Emergency Ultrasound

Bedside ultrasound is a clinical skill that every emergency physician should master. 

Brian Monaco, director of emergency ultrasonography, is directly involved with training emergency medicine residents in ultrasound use in the emergency department.

The first trauma ultrasound by emergency physicians in the United States was performed at Erie County Medical Center, one of the primary residency rotation sites.

With the use of bedside ultrasound by the emergency physician, a diagnosis can be made rapidly and definitive care arranged in a timely fashion.

The four acutely life-threatening emergencies for which delay in definitive care is unjustified are: abdominal aortic aneurysm, traumatic hemoperitoneum, ectopic pregnancy and pericardial tamponade. Other indications for emergency ultrasound include gallbladder disease and obstructive uropathy.

Our program is also utilizing ultrasound to identify retinal detachments and placing of central lines.

Residents who graduate from the program will be credentialed to use ultrasound in the emergency department to evaluate for the conditions listed above.

Ultrasound Rotation

The educational objectives of the ultrasound rotation are to:

  • know the capabilities and limitations of bedside ultrasound
  • identification of common pathologic findings
  • organ definition/identification
  • speed in obtaining images (e.g. FAST exam in ~60 seconds)
  • satisfactory performance of  at least 50 studies in each major anatomic area (female pelvis, cardiac, abdominal)

During their first year, each resident will complete a one-month ultrasound rotation. The primary experience consists of hands-on examination of emergency department patients. There will be hands-on ultrasound exams of emergency department patients and didactics for a minimum of 40 hours a week. There will be a minimum of 40 hours of imaging and didactics per week during the 4-week rotation. Both indicated and non-indicated exams will be performed. Residents will therefore image a variety of pathologic conditions and gain experiences with normal sonographic anatomy and variations.

Clinical experiences include:

  • first trimester and other female pelvic ultrasound exams with an obstetrician/gynecologist
  • cardiovascular exams with a cardiologist to supplement cardiovascular ultrasound experience
  • individualized training with a certified ultrasound technologist to improve the residents’ ability to obtain high quality ultrasound images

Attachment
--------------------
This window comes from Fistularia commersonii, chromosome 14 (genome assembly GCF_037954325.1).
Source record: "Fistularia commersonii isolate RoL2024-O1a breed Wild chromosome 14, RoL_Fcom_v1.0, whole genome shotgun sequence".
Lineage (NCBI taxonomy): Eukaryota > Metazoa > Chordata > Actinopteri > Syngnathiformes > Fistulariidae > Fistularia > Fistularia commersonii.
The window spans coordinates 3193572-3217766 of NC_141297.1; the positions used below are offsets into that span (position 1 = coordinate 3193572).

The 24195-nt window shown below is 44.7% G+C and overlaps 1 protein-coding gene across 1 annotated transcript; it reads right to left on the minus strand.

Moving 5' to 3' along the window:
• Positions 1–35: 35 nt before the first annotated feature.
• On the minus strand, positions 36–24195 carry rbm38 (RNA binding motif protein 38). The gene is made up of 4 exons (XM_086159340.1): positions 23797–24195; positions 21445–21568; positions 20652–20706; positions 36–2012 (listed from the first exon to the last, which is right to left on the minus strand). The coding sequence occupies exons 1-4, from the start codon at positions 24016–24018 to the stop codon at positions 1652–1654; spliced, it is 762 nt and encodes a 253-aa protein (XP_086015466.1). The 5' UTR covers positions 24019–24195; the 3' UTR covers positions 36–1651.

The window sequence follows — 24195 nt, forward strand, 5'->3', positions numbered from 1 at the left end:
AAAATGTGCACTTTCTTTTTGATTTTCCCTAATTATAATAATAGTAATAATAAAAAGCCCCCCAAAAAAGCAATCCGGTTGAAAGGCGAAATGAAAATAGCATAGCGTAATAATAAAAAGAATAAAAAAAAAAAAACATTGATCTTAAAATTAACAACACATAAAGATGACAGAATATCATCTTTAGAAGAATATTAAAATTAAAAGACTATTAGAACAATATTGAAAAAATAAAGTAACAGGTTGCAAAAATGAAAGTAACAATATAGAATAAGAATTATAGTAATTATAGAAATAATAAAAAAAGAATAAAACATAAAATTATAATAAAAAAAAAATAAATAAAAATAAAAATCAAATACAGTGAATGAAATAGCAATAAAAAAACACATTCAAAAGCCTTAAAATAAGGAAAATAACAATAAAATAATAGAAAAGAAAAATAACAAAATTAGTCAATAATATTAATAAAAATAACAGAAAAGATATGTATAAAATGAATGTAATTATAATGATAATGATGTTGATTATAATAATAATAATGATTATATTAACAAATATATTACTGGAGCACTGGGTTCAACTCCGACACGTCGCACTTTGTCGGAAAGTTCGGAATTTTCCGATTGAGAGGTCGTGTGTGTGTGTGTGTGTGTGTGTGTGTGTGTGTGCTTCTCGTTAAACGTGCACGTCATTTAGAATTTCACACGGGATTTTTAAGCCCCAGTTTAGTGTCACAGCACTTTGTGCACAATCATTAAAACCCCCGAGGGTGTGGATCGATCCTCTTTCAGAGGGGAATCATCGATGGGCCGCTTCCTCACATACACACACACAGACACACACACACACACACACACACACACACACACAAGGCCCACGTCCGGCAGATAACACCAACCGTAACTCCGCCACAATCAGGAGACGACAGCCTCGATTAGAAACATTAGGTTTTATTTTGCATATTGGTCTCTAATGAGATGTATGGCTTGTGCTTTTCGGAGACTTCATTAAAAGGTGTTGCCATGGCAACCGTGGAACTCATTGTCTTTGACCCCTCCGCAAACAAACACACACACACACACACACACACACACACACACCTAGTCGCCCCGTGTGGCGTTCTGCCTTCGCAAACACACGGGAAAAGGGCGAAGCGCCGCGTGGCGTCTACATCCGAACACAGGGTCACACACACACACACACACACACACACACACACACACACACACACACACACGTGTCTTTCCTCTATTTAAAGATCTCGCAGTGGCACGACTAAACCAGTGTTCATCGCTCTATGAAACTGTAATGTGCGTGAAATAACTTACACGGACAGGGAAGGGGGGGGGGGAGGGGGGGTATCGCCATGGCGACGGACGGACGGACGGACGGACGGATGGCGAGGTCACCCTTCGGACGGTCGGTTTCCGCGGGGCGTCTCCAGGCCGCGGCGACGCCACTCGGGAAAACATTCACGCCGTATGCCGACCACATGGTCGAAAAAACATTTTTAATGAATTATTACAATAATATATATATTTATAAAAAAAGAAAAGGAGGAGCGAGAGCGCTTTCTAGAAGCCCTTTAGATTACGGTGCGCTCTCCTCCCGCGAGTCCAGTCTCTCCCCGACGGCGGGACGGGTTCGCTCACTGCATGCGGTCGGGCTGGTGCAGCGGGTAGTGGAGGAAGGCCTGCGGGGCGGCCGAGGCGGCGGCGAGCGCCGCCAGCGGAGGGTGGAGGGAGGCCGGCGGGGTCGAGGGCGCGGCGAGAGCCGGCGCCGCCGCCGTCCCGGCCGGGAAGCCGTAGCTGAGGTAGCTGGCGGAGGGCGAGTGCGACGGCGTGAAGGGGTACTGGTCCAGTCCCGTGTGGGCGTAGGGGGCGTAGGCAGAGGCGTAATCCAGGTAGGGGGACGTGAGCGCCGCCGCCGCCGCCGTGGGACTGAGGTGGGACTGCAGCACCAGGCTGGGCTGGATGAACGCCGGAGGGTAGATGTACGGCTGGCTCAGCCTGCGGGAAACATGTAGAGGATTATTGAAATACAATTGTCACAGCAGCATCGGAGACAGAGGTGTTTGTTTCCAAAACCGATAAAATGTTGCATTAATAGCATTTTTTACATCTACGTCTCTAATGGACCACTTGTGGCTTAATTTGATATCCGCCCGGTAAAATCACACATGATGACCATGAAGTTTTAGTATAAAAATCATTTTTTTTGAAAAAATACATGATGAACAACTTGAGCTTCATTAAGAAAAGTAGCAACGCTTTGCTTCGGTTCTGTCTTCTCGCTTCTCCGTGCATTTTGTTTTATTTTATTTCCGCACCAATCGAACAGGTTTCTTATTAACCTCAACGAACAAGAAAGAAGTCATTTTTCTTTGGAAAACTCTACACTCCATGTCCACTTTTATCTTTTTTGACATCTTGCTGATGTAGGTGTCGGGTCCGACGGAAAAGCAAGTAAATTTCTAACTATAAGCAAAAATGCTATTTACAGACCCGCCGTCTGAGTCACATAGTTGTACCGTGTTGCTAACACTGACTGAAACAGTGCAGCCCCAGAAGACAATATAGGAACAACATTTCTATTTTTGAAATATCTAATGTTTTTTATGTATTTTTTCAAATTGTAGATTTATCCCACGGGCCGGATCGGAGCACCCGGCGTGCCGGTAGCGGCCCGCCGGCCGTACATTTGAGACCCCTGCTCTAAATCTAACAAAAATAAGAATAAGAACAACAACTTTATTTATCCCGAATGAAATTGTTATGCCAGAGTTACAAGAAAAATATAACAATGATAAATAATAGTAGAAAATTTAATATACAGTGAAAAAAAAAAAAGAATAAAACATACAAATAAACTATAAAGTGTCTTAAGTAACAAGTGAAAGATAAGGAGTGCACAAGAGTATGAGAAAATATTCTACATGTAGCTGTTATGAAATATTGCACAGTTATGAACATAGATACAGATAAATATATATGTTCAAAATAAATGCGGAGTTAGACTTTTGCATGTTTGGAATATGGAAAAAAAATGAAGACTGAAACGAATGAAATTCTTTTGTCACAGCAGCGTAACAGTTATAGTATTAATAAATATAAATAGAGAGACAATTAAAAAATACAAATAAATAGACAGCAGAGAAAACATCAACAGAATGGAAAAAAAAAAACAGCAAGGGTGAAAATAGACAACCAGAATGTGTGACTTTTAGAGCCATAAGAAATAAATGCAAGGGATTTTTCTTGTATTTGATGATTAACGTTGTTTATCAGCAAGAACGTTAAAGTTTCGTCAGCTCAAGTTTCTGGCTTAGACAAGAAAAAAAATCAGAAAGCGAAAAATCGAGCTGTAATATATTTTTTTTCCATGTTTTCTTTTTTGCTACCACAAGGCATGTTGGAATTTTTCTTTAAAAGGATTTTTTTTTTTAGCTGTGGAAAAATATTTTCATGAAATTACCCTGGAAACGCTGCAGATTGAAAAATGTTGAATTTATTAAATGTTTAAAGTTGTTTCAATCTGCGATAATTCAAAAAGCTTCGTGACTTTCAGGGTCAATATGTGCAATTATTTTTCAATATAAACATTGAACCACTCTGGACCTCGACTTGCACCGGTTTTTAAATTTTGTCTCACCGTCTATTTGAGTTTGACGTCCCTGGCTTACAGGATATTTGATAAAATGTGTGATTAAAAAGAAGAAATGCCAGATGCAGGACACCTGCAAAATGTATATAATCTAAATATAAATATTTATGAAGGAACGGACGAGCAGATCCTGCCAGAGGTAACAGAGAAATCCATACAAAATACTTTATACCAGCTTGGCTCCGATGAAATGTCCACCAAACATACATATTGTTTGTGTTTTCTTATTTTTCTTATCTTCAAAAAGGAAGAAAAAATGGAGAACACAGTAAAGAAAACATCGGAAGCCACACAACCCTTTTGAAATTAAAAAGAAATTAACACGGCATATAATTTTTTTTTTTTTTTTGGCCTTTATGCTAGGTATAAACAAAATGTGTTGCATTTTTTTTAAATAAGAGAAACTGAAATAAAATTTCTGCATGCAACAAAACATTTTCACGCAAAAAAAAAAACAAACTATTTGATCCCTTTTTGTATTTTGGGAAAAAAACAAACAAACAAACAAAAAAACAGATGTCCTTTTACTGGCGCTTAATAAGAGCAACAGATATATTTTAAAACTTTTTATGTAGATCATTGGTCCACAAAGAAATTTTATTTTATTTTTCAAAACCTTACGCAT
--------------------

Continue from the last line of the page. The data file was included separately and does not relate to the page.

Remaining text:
• training in the operations and clinical care delivered via telemedicine

Didactic experiences include:

  • participation in a two-day course on emergency ultrasound presented by senior faculty members
  • ​reviewing of teaching videotapes and CDs
  • reviewing teaching files with faculty
  • reviewing images obtained by the resident with faculty

At the end of the rotation, the resident will be evaluated based on individual studies reviewed and approved by faculty or technician, review of technical and clinical skills by the rotation director and completion of a written exam.

Advanced Ultrasound Elective

The Advanced Ultrasound Rotation is an elective offered during PGY-2 or PGY-3. The advanced US rotation includes greater depth of exposure and expertise in Emergency Ultrasound.

During this rotation the emergency medicine resident performs the following:

  • meets daily with Cardiology, Radiology, Vascular Surgery, Anesthesia (nerve blocks) to review ultrasound studies
  • reviews and interprets a minimum of 400 studies from the PACS system which are logged and turned in to the ECMC residency coordinator
  • reviews and interprets 100 echocardiograms off of the PACs system and turns in a log sheet
  • performs a brief academic presentation on bedside ultrasonography to the ultrasound fellow, director and first-year resident weekly
  • attends presentations on selected topics in emergency ultrasonography
  • performs scanning shifts with first-year ultrasound resident twice a week
  • presents interesting scans and findings (1-hour presentation) from his/her month to the US Track group

Upon completion of this rotation and graduation from the residency program, the emergency medicine resident is then eligible to take the RDMS exams in physics and abdomen, enabling the physician to become credentialed by the ARDMS Board.

Residents also have the opportunity to do an advanced ultrasound scholarly track for fulfillment of their research requirement. This track will allow the resident to be eligible to take the RDMS (ultrasound tech exam) on completion of the emergency medicine residency program.